[Taxacom] Antigone split from Grus (was: "Family" Tetrapterygidae)

Kenneth Kinman kinman at hotmail.com
Sun Nov 27 20:49:38 CST 2016

Hi Tony,

      I was a bit shocked to learn that the American Ornithological Union split genus Antigone from Grus just a few months ago.  The more I read, the more I am liking this splitters' phylogenetic classification of Family Gruidae.  However, I wonder if the lumpers might lump Bugeranus into Anthropoides, perhaps as a subgenus thereof.

       Antigone canadensis (for the sandhill crane) has a nice ring to it.  Anyway, here is a weblink to the 2016 AOU Supplement announcing the change:



From: Tony Rees <tonyrees49 at gmail.com>
Sent: Sunday, November 27, 2016 5:09 PM
To: Kenneth Kinman
Cc: Taxacom
Subject: Re: [Taxacom] "Family" Tetrapterygidae

Also of potential interest, the IOC World Bird List dropped both Anthropoides and Bugeranus in favour of Grus in 2010, as per this extract from http://www.worldbirdnames.org/updates/archives/taxonomy-version-2/ :
Taxonomy Version 2 « IOC World Bird List<http://www.worldbirdnames.org/updates/archives/taxonomy-version-2/>
TAXONOMY UPDATES – v2.11 (Jan 2, 2012) Seq: Previous IOC List: English Name: Updated List (v2.11) Code: Reference: 57: Psittacula echo: Echo Parakeet: Psittacula eques

TAXONOMY UPDATES – v2.6 (Oct 23, 2010)

Seq     Previous IOC  List      English Name    Updated List (v2.6)     Code    Reference
40      Anthropoides virgo      Demoiselle Crane        Grus virgo      TAX, SEQ        Drop Anthropoides, which is embedded in Grus (Krajewski 2010)
40      Anthropoides paradiseus Blue Crane      Grus paradisea  TAX, SEQ        Drop Anthropoides,    which is embedded in    Grus (Krajewski 2010)
40      Bugeranus carunculatus  Wattled Crane   Grus carunculata        TAX, SEQ        Drop Bugeranus,    which is embedded in    Grus (Krajewski 2010)

However if you read Krajewski et al.'s 2010 paper - available at http://www.aoucospubs.org/doi/full/10.1525/auk.2009.09045 - they recommend retention of the generic names Anthropoides and Bugeranus as distinct from (though embedded within) Grus:

"Classification.—Crane classification had been reasonably stable throughout the 20th century until Krajewski (1989) suggested that Grus as constituted by Peters (1934) was not monophyletic, because of the early separation of the Siberian Crane (then “Grus” leucogeranus) from other gruines. Krajewski's remedy was to transfer the species of Bugeranus and Anthropoides to Grus, leaving the latter as the only extant genus within Gruinae. Krajewski and Fetzner (1994) failed to resolve the Siberian Crane as a basal gruine with cyt b sequences and lamented that Krajewski's (1989) lumping expedient may have been premature. Unfortunately, that classification has since been adopted in some prominent tabulations of avian diversity (e.g., Monroe and Sibley 1993, IUCN 2007). Although our mtDNA results confirm Krajewski's (1989) phylogeny, we endorse Livezey's (1998) proposal to recognize the Siberian Crane as a monotypic genus (Leucogeranus) and retain Peters's (1934) other gruine genera (Anthropoides, Bugeranus, and Grus; Table 1). This scheme captures what is well supported by numerous phylogenetic analyses while otherwise maintaining nomenclatural stability. In particular, the position of the Anthropoides genera in relation to Grus (node 11 in Fig. 2) is not highly resolved by mtDNA sequences. A fully satisfactory phylogenetic classification will also require confirmation of the novel mtDNA alliance of the Canadensis and Antigone groups."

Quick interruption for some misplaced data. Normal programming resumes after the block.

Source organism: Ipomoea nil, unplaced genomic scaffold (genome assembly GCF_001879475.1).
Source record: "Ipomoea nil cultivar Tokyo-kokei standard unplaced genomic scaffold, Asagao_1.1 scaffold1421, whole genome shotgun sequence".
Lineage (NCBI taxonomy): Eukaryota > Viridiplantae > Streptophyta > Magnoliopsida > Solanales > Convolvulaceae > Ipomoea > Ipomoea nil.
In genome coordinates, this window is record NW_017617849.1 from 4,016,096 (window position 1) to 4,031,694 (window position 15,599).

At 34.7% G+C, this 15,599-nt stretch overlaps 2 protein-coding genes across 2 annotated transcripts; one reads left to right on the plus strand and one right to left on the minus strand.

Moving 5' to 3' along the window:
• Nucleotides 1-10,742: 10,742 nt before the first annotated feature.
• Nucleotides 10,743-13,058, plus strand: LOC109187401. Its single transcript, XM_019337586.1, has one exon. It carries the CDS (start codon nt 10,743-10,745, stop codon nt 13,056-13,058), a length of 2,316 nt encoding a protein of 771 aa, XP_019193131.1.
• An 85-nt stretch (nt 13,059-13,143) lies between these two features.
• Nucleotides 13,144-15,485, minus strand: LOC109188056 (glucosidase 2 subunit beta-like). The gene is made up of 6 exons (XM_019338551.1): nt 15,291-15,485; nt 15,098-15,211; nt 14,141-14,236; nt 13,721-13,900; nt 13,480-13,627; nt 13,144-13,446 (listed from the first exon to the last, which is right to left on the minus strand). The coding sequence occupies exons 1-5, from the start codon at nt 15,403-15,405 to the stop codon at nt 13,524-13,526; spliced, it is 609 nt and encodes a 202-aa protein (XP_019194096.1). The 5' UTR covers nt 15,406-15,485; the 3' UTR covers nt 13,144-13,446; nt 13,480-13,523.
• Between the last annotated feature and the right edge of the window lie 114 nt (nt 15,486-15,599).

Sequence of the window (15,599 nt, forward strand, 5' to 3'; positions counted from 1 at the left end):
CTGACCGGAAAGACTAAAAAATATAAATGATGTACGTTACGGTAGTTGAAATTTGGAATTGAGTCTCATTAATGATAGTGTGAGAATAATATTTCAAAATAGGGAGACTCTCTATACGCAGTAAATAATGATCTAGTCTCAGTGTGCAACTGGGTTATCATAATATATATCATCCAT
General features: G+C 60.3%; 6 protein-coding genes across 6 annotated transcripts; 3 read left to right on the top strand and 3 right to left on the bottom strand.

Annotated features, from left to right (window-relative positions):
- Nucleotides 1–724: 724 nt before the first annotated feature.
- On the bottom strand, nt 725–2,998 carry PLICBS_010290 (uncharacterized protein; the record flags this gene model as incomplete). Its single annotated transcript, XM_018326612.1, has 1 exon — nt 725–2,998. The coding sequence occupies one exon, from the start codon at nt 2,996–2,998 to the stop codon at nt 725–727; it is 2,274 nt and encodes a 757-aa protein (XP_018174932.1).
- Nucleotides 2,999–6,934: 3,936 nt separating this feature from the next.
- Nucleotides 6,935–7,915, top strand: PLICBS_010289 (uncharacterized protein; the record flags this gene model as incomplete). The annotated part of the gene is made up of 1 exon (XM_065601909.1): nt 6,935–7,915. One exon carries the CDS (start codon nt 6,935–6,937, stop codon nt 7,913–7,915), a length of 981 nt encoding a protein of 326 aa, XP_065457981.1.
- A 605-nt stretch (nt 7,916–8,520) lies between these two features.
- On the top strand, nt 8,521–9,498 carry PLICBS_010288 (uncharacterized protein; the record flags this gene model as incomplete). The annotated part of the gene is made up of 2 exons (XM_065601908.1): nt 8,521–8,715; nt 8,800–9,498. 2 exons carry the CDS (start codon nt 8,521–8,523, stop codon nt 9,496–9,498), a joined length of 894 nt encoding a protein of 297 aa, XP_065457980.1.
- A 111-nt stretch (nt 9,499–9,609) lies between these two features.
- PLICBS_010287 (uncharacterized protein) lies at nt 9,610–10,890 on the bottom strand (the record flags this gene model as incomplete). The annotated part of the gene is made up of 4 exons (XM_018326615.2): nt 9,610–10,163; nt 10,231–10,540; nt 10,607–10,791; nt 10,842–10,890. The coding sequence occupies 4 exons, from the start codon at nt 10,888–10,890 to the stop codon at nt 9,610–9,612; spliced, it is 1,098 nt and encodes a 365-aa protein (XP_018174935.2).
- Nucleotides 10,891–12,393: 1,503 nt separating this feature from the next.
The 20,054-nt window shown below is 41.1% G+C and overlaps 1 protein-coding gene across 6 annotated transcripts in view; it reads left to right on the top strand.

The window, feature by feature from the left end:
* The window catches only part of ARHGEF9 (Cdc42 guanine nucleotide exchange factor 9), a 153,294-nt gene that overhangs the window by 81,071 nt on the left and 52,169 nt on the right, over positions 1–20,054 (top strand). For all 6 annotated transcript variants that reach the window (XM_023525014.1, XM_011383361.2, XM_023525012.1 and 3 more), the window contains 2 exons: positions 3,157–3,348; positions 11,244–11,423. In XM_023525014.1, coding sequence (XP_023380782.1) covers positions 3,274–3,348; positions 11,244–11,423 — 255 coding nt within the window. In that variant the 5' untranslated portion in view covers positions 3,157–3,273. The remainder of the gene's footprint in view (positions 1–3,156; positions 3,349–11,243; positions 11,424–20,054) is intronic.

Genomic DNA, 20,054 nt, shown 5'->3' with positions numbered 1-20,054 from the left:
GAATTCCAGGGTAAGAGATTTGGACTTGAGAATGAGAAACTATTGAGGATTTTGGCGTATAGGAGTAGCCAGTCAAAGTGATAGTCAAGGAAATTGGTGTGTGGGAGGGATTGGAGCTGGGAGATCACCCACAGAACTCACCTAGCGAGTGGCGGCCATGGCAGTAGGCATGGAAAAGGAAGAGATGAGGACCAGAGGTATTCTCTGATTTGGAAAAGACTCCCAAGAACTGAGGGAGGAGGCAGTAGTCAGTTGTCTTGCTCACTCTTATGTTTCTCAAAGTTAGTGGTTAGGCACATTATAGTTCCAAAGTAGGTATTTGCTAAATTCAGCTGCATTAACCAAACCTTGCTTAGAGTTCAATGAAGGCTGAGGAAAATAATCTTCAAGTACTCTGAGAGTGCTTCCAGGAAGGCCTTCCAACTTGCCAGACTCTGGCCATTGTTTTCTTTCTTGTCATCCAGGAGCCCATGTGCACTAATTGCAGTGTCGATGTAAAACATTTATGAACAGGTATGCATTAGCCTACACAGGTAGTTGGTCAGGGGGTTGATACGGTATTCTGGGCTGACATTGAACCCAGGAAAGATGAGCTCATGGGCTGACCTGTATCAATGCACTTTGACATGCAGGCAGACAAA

So I guess it depends on which way you wish to jump... in any case, Tetrapterygidae would seem to be a non-starter.

Regards - Tony

Tony Rees, New South Wales, Australia

On 28 November 2016 at 07:08, Tony Rees <tonyrees49 at gmail.com<mailto:tonyrees49 at gmail.com>> wrote:
Hi Ken,

I did find this paper online:


The presentation is a bit inconsistent, mixing references to the genus Anthropoides in the text with that of "Grus" (i.e. Anthropoides) paradisea in the tables, also similar for "Grus" (i.e. Bugeranus) carunculatus; at any rate these two appear to group with Grus virgo as a sub-group within a greater Grus. No Tetrapteryx, though...

Regards - Tony

Tony Rees, New South Wales, Australia

On 28 November 2016 at 01:47, Kenneth Kinman <kinman at hotmail.com<mailto:kinman at hotmail.com>> wrote:

Hi Tony,

      I think that this is a typical case of splitters vs. lumpers, especially lumpers who cannot tolerate paraphyletic genera.  There seems to be no controversy about the two species of Anthropoides being sister taxa.

       However, there are indications that a genus Anthropoides could render genus Grus paraphyletic.  Therefore, those who cannot tolerate paraphyly can either resort to extreme splitting or just lumping them all in genus Grus.  In this case, they have chosen lumping.  Meanwhile, those who aren't bothered by paraphyly, have taken a middle ground approach between lumping and extreme splitting (splitting off Tetrapteryx as a separate monotypic genus from Anthropoides).


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